Self-Promotion Is Key to Success for Americans

In the U.S., we must be prepared to impress a potential employer. Self-promotion is key to success. Americans often brag about their personal successes.

“In China, individuals are expected to treat each other well and to show humility when discussing [personal] successes. Sometimes, to avoid humiliating someone, Asians would rather not discuss successes at all,” notes the Goldstar Recruitment blog.

Americans are free to share opinions, whether or not the listener likes to hear them. We seek a free exchange of ideas and opinions. That is a different approach than the approach found in much of Asia, where not hurting the feelings of others is crucial and one’s opinion is not as important as the greater good of the society.

In Asia, age is often as important as rank is to the military. Age is a basis for hierarchy and shows where one stands in society.

Age Is Prized in Some Asian Cultures

Shortly after the initial exchange of names in many places in Asia, the next exchange will be about age. This practice determines which party in the conversation will receive specific age-based honorifics.

U.S. culture promotes egalitarianism. The English language does not have these honorifics with the exception of a younger person addressing an older person as sir or ma’am. Europeans are more likely to address one another as “sir,” “mister” or “miss.” Americans are less formal, often opting for a first-name basis upon introduction.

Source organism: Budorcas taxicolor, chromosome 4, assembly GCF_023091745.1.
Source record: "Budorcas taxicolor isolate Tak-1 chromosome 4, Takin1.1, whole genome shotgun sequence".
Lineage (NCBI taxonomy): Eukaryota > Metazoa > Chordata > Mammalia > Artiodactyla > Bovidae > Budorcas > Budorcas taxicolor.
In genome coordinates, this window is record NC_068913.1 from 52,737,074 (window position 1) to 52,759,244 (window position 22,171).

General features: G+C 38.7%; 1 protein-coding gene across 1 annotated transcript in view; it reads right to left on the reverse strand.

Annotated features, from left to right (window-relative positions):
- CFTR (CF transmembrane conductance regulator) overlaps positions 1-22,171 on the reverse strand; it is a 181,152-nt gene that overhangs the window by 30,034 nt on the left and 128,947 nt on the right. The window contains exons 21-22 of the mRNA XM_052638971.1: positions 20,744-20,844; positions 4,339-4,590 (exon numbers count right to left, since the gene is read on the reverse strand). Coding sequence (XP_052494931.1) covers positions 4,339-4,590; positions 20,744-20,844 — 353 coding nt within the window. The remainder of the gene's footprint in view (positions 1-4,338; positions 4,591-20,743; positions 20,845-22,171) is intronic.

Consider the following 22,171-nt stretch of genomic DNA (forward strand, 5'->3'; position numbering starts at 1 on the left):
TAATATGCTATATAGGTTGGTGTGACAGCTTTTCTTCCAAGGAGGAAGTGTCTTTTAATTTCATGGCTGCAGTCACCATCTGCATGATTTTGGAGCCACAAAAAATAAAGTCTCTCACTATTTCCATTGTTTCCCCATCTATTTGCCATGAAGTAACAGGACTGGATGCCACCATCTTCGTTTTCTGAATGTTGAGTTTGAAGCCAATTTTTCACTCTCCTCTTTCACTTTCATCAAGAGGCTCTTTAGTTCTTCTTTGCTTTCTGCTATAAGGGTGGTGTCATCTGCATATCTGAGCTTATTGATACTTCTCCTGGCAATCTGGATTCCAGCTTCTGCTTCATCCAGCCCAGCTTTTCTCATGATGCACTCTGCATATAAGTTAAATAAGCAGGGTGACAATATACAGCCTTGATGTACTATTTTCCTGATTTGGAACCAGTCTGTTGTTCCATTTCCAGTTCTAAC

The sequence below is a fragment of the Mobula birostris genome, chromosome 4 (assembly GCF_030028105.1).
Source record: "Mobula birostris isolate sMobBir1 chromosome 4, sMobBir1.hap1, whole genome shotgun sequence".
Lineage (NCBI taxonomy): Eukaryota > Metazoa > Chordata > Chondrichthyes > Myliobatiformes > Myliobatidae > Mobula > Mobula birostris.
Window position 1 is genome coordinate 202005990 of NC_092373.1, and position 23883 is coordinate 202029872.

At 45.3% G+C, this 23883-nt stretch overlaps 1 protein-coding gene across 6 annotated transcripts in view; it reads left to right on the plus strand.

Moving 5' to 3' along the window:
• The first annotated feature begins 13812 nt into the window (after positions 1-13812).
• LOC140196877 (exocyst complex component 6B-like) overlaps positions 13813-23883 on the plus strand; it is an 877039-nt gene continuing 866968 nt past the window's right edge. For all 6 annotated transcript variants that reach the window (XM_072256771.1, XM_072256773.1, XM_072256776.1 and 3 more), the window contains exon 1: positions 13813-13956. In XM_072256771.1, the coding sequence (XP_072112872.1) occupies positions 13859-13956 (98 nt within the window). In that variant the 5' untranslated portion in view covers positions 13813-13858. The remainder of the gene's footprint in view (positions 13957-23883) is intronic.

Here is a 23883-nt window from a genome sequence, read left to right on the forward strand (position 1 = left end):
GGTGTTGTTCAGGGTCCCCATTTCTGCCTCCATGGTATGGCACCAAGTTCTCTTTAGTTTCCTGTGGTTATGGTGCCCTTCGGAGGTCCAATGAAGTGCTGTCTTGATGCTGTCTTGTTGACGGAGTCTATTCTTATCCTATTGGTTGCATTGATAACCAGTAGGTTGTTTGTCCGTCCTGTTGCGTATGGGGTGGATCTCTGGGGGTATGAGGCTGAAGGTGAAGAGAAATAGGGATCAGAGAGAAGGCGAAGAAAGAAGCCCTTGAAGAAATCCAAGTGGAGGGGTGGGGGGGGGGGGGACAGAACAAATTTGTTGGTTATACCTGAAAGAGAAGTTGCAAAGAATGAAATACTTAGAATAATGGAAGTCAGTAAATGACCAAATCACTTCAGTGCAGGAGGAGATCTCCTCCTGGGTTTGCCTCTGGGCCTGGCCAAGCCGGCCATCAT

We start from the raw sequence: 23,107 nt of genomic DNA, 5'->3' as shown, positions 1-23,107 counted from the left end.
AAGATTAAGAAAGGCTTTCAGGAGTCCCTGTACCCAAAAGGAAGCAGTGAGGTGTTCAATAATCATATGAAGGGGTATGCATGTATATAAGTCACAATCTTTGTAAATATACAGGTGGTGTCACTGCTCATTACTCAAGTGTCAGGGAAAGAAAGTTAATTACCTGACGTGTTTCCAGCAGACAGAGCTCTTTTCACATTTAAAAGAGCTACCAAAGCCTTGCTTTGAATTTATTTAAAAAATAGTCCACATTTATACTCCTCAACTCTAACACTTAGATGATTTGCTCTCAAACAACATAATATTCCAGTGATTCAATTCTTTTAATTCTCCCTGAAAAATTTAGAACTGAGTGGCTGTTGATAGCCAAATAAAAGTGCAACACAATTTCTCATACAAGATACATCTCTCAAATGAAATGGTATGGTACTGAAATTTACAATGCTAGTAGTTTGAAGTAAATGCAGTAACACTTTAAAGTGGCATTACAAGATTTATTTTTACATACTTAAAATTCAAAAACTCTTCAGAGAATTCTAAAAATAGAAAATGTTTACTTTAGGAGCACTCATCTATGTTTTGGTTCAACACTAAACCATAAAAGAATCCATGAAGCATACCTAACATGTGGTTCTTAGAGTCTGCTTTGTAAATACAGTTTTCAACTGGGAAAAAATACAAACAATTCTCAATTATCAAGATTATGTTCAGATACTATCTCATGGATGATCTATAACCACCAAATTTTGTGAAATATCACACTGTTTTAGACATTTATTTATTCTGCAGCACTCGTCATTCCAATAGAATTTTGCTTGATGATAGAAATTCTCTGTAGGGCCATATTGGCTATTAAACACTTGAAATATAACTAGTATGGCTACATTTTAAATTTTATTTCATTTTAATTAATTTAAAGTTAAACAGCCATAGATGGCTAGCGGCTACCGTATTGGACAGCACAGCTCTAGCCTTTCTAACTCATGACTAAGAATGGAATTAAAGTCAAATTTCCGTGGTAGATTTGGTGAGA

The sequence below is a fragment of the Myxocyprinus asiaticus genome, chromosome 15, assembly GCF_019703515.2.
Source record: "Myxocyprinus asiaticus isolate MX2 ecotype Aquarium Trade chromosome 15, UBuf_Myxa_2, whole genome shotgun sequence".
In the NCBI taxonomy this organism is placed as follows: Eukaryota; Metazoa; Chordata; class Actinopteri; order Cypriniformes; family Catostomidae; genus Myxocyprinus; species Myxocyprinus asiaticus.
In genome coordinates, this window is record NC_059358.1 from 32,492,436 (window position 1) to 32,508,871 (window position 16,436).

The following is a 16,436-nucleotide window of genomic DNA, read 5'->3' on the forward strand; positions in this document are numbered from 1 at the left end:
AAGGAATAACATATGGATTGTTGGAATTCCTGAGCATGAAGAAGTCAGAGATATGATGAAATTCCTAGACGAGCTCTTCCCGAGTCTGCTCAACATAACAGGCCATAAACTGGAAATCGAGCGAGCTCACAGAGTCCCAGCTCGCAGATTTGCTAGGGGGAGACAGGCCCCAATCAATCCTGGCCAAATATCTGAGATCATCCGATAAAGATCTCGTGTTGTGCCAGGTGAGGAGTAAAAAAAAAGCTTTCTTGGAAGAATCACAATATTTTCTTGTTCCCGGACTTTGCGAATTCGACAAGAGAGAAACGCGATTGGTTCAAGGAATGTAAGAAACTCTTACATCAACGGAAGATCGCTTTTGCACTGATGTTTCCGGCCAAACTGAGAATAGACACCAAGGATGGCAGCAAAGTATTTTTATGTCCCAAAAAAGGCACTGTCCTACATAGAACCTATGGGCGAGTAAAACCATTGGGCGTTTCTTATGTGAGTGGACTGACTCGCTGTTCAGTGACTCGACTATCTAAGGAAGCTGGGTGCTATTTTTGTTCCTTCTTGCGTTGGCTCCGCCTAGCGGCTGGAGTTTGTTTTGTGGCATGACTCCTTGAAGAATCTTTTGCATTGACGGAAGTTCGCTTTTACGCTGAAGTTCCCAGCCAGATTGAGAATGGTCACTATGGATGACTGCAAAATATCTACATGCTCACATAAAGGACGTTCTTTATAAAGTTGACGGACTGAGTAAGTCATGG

Embrace the Differences of Cultures When Traveling

While these cultural differences might seem strange initially, they are what make foreign travel exciting and interesting. Exploring cultural differences changes travelers’ perspectives. For example, Americans visiting Spain for the first time are often surprised by how late Spaniards have dinner, often not before 10 p.m. Americans usually set aside the hours between six p.m. and eight p.m. to dine.

In Arabic culture, it is proper to use only the right hand when eating, drinking or passing food, especially when taking food from communal dishes. The left hand must never be used because it is considered unclean.